Sustainability in action
09 May 2008
Energy Performance Certificates (EPCs) and Display Energy Certificates (DECs) come into force in various stages up April and October. All buildings which are bought, sold or rented in the UK will require an EPC to show the 'asset rating' of the building, conveyed on a scale of A (very efficient) to G (very inefficient). The EPC will also present information about the potential energy rating of the building that could be achieved if recommendations in the EPC report are met.
DECs are akin to EPCs, but provide information about the actual energy performance of the building. Most large public buildings will have to display DECs and previous ratings must be shown to indicate whether the energy performance is improving.
Trading standards officers will enforce both EPCs and DECs, issuing penalty charge notices for failures to comply. Significantly for the construction industry, a practical completion certificate will not be issued until the EPC is obtained.
EPCs and DECs will soon impact upon property dealings, as asset ratings and running costs of comparable buildings become market knowledge. Energy efficiency is already having an effect on how properties are valued, with more energy efficient buildings potentially attracting higher premiums.
The Building Regulations increasingly incorporate energy efficiency requirements. Part L (concerning the conservation of fuel and power) and Part F (ventilation) were last revised in 2006 and are expected to be further revised by 2010, wherein CO2 requirements will align with strict initiatives such as the Code for Sustainable Homes (the criteria of which is zero carbon homes by 2016). Such provisions not only effect new buildings, but also existing buildings.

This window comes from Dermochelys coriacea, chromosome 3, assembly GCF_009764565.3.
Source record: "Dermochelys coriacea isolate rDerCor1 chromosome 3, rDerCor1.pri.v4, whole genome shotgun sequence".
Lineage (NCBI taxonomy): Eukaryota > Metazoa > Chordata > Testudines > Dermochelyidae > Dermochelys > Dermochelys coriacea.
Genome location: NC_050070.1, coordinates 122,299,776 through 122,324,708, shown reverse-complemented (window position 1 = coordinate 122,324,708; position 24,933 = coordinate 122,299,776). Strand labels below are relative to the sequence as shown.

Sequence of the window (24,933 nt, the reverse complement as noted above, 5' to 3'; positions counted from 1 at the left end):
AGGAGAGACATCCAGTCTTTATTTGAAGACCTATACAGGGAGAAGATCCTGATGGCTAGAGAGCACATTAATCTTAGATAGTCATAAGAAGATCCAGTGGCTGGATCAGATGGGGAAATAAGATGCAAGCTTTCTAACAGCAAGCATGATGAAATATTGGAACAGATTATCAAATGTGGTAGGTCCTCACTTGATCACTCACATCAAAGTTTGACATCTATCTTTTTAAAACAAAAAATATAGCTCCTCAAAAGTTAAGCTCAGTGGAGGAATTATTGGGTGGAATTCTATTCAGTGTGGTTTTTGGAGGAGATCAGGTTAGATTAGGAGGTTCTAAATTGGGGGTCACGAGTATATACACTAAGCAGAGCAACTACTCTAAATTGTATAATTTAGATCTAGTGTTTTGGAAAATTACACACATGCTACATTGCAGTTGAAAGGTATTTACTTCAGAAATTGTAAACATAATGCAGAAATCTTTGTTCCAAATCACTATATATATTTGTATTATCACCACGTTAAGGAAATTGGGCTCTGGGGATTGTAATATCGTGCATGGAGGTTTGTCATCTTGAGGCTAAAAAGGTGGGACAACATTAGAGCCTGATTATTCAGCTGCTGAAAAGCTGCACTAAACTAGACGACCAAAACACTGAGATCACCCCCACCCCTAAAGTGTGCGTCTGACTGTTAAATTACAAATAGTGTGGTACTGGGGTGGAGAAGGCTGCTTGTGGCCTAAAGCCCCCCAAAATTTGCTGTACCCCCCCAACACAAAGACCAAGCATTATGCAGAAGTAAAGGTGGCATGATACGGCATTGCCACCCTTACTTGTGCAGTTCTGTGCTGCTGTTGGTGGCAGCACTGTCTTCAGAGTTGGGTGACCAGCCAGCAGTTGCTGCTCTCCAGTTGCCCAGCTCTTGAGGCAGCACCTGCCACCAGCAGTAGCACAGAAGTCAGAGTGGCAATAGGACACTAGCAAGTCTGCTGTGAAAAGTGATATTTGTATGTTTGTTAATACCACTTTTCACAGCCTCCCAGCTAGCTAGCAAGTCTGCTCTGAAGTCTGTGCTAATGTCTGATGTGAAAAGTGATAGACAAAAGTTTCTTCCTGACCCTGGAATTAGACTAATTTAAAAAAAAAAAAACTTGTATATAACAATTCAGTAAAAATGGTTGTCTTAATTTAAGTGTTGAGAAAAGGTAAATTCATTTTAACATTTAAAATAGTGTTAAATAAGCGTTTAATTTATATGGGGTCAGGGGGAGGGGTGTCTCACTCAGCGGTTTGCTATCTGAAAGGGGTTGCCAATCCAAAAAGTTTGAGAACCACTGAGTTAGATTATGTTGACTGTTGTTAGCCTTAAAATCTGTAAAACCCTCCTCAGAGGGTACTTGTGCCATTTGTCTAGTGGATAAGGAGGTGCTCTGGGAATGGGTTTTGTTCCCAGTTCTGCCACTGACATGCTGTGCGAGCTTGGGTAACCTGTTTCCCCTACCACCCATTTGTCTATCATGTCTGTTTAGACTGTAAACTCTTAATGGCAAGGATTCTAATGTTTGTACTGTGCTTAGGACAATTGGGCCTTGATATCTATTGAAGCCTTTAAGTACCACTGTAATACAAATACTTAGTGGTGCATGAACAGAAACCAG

An indication of the seriousness with which the energy efficiency provisions will be applied is the increased powers afforded to local authorities to prosecute breaches of the energy efficiency parts of the Building Regulations up to 2 years after the breach (in comparison with usual 6 month period).
It is no surprise that waste is a particular government target; over 100 million tonnes of material is discarded as waste annually in the UK construction industry.
Site Waste Management Plans (SWMPs) come into force in April. Anyone carrying out a construction project worth more than UK£ 0,3 million (€ 0,4 million) must prepare an SWMP before work begins. This responsibility is shared between client and principal contractor, and clients cannot delegate their legal responsibility.
Every SWMP must:
Describe the waste that will be produced;
Estimate the volume of each different waste type that will be produced;
Identify the waste management action proposed for each different waste type including re-using, recycling, recovery and disposal; and
Be continuously monitored and updated throughout the project.
Failure to comply has serious consequences. Starting a project without an SWMP renders both the client and the principal contractor guilty of an offence. Fines may be issued for failure to make, keep or produce a SWMP. Responsibility for policing waste offences rests with The Environment Agency and Local Authorities, who may use some early convictions as a means of ensuring conformity.
Environmental requirements are increasingly found in contract specifications, but there is a rising acknowledgment of the need to address sustainability within the standard form contracts. On 29 February 2008, the Joint Contracts Tribunal (JCT) closed its consultation on how contracts and guidance might help improve sustainability in the construction industry by introducing sustainable provisions into its standard forms.
Employers have indicated that whereas environmental requirements were once 'nice to have', they are now a 'must have', and contractors and sub-contractors that do not fulfil their contractual obligations will be penalised through contractual means.
On the agenda
New measures are due later this year in relation to water efficiency as part of the Building Regulations. We are also likely to see requirements in relation to responsible sourcing of construction materials following the government consultation on the Draft Strategy for Sustainable Construction.
The best 'green' motivator, however, is likely to be money. Lower tax burdens (such as the landfill tax and the aggregates levy), reduced fuel costs and bank lending policies are but a few areas where acting in a sustainable way is likely to decrease costs. Financial incentives exist to encourage company directors and shareholders alike to follow a sustainable agenda.